I processed thousands of rolls with this mix over time and noticed a reduction in activity if I mixed the Sulfite in after mixing the very dilute Rodinal.

I used 100g sodium Sulfite to 1L water at 68f then cooled back to 68f after mixing. I then added 10ml of Rodinal to the liter of Sulfite. Actually it'll be a little more than 1L after adding the Sulfite.

I processed for 14 minutes and got fantastic full speed negs with very fine grain and rich tones.

Ok now the bad news, when Kodak reformulated TX around 2006 they made some major changes. I've tried my old mix a couple of times testing the new film and the results were terrible. It no longer works. In the mid 70's I started using HC110 B in addition to the Rodinal Sulfite mix. HC110 B gave me another option with full box speed and beautiful tones and low grain.

I was in New Orleans shooting Mardi Gras in 06 and ran out of Delta 400 which had become my standard 400 film. I found a camera store and all they had was TX which I thought was OK. I bought a bunch of it and finished my shoot. When I returned to my darkroom and processed it in HC110 B per Kodaks recommendations I was horrified at the thin negatives I got. My Delta was also processed in HC110 B and looked beautiful. The TX negs were printable but not optimal. It was very apparent something happened when TX was reformulated.

I ran a test on the new TX in both HC110 and my Rodinal soup and found I have to rate TX at 250 in HC110B and got terrible looking negs in my Rodinal soup. Even HC110 at 250 didn't have the tonality and look of old TX. I wound up going to HP5 and Neopan 400.
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Old 06-10-2017   #8
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Why not try a different developer? Or shoot a different film?
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Old 06-10-2017   #9
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TX is only TX in name since it was reformulated. Sad! It was one of the best films ever.

I'd suggest HP5 and HC110 B which is similar to old TX. For fine grain and beautiful sharp and full tonal scale negs TMax 400 in HC110 B or Delta 400 in HC110 B. I'm testing Bergger 400 right now but haven't printed any. I did test Fomapan Retro 320 and was very disappointed.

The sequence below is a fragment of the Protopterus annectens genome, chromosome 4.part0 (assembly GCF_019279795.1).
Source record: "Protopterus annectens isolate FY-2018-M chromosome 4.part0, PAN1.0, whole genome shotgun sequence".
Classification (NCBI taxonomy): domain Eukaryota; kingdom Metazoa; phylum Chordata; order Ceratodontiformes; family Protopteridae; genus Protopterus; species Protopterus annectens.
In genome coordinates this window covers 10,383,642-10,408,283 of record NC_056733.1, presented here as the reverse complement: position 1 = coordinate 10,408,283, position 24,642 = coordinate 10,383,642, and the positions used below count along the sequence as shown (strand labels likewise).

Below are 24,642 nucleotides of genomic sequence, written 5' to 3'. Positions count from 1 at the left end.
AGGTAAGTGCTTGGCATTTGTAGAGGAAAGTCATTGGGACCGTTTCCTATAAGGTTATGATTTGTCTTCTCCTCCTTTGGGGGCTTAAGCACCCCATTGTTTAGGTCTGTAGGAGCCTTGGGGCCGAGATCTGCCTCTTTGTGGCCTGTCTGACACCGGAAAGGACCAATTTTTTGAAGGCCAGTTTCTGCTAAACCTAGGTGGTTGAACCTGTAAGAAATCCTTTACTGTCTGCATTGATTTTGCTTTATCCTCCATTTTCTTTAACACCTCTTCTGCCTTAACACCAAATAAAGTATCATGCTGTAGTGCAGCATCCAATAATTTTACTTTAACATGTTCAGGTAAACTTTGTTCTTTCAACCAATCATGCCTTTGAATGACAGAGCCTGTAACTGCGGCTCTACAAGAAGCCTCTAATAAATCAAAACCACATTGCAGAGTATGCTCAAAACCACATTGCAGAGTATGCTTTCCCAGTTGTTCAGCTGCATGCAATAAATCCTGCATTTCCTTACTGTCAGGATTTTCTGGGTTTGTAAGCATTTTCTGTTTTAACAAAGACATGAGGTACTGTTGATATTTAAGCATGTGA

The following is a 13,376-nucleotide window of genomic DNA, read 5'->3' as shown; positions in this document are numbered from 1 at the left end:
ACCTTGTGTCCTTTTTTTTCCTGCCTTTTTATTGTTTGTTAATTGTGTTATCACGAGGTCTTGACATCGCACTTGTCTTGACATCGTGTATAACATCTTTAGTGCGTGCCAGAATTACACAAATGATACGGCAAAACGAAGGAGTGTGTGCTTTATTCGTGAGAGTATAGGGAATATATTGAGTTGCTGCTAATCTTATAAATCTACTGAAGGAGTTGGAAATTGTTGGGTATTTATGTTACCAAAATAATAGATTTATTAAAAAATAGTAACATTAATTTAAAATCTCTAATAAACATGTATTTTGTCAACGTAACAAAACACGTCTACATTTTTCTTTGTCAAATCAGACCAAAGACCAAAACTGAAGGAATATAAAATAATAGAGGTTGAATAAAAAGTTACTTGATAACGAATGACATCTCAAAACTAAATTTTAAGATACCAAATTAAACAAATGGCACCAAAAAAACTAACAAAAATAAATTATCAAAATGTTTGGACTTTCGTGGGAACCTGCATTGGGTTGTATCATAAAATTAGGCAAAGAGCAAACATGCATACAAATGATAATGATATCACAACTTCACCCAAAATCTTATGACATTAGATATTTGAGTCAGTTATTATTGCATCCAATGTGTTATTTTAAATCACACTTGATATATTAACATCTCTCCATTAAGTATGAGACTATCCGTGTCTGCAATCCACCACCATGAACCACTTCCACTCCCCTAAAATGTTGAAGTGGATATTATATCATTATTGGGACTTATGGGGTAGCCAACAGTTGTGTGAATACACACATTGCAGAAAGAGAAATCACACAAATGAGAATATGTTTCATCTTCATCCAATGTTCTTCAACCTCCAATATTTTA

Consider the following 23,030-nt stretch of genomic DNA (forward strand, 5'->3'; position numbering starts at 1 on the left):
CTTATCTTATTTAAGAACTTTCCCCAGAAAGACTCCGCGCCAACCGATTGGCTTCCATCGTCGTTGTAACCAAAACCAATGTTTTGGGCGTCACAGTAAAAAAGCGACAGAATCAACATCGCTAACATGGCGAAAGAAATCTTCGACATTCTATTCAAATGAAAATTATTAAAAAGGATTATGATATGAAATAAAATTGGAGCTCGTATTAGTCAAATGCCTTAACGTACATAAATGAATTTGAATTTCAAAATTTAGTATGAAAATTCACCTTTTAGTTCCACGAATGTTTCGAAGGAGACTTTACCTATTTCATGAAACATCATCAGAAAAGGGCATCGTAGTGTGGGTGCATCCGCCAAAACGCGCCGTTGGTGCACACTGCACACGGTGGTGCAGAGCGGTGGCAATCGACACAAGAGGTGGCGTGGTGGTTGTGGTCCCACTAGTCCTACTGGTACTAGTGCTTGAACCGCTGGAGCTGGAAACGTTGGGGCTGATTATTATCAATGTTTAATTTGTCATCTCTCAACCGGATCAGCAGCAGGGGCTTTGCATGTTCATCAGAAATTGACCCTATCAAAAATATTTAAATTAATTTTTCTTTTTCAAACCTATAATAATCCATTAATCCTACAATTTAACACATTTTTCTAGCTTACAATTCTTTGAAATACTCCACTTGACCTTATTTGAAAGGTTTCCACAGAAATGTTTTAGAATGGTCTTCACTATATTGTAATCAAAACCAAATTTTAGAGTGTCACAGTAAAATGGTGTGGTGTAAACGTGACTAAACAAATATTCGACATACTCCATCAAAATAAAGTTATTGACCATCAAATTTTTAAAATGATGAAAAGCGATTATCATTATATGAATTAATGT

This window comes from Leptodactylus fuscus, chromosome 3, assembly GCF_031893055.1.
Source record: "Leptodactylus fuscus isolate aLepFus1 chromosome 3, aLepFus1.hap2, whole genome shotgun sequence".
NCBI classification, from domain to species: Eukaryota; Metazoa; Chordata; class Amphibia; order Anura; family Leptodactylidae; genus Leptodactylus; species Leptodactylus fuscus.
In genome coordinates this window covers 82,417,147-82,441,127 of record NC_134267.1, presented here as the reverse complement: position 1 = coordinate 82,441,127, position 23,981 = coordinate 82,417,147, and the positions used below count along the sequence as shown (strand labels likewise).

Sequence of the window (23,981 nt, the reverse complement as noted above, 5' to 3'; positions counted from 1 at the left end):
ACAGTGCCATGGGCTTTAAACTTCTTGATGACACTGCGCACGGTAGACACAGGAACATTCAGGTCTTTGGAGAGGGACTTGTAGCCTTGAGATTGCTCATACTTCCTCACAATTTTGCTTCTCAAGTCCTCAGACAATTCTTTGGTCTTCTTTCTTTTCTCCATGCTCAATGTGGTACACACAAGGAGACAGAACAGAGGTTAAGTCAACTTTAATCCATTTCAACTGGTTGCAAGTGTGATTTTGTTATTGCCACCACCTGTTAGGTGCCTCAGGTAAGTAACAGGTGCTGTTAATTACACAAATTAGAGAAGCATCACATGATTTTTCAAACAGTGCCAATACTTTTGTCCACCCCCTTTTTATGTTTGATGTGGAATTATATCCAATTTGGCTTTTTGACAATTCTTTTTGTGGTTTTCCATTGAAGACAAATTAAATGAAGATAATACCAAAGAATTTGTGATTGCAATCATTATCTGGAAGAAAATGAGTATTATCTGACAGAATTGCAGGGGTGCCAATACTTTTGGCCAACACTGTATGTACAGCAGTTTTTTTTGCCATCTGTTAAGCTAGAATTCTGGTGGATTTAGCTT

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Old 06-10-2017   #10
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Tri-X in Rodinal was my standard combo for a long time. Eventually I got fed up of the grain and switched to HC110. Higher temperature and constant agitation seemed to make matters worst. Also underexpose contributes to the problem.

If you really need to stick to this combination, try rating the film as 320asa, keep the Temperature steady at 20 oC and develop film with one gentle agitation every minute at 1:25 dilution. If you don't like the results, then maybe this combination is not for you.
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Old 06-10-2017   #11
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Your developer has little influence on sharpness, if your negatives are soft, changing developer won't really help.
Contrast is dependent primarily on the developing time, and secondarily on how much agitation you do.
Consistency is key, along with changing only one thing at a time. For example, if your source information suggests a time of 11 minutes at 68 degrees and you've tried that but want more contrast, then try a processing time of 12 minutes at 68 using the same agitation scheme.

As mentioned, Rodinal isn't a usual first choice for maintaining fine grain, in addition to the others mentioned you might want to try Kodak Xtol which will produce finer grain, almost as much sharpness and probably a little more speed, as compared to Rodinal. But whatever you choose, pick one and work with it for a while before trying something else.
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Old 06-10-2017   #12
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As others have said, Rodinal inherently produces more noticeable grain than a developer like D-76 or X-Tol, which have solvents in them (I believe that is part of what the sulfite is doing in the mix). If you are wedded to Rodinal and want finer grain, I would Google "Rodinal stand development", in which you develop for a long time with a very weak developer solution with no agitation at all. I have had good luck scanning negatives developed with that techique -- you get Rodinal's accutance, without exaggerated grain. There is still grain evident. But less and I found it pleasing.